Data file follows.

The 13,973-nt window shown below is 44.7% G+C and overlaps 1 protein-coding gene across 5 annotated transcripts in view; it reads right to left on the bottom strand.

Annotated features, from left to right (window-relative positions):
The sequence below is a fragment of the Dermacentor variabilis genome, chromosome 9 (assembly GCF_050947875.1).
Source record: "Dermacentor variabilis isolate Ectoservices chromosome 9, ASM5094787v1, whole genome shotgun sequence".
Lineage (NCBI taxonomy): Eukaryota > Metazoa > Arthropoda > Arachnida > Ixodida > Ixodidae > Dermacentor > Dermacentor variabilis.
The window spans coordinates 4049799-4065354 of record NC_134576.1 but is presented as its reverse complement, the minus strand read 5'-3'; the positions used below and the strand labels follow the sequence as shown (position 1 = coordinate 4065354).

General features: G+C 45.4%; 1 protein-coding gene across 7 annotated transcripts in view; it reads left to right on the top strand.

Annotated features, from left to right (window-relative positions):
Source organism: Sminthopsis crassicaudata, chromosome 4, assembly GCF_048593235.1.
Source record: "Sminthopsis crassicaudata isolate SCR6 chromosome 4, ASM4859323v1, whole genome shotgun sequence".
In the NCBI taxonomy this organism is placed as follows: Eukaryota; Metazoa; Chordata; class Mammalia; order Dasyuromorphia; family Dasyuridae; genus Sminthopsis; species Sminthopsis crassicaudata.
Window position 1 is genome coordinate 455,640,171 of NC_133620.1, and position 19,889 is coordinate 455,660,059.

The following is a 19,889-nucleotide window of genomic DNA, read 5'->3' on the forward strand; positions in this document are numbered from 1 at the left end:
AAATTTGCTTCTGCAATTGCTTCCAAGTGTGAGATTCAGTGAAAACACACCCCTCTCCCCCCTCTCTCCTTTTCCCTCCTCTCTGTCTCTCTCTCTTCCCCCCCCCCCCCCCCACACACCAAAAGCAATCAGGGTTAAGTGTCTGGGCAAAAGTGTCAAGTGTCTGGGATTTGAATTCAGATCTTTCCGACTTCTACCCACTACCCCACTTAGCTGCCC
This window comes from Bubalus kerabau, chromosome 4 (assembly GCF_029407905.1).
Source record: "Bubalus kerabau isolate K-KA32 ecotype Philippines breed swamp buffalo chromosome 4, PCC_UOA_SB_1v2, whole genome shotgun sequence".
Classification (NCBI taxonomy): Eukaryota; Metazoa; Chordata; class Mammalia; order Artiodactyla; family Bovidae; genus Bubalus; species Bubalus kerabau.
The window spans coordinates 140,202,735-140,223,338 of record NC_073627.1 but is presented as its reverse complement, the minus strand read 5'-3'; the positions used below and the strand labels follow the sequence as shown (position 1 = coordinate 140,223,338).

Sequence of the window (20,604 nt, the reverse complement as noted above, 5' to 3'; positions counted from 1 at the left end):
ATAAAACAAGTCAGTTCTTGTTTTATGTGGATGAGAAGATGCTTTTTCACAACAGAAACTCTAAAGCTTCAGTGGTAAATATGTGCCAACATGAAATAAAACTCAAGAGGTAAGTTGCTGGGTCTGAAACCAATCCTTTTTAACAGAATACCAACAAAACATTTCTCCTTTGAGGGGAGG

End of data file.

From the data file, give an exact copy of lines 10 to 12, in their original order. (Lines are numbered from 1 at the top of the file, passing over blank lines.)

Source record: "Sminthopsis crassicaudata isolate SCR6 chromosome 4, ASM4859323v1, whole genome shotgun sequence".
In the NCBI taxonomy this organism is placed as follows: Eukaryota; Metazoa; Chordata; class Mammalia; order Dasyuromorphia; family Dasyuridae; genus Sminthopsis; species Sminthopsis crassicaudata.
Window position 1 is genome coordinate 455,640,171 of NC_133620.1, and position 19,889 is coordinate 455,660,059.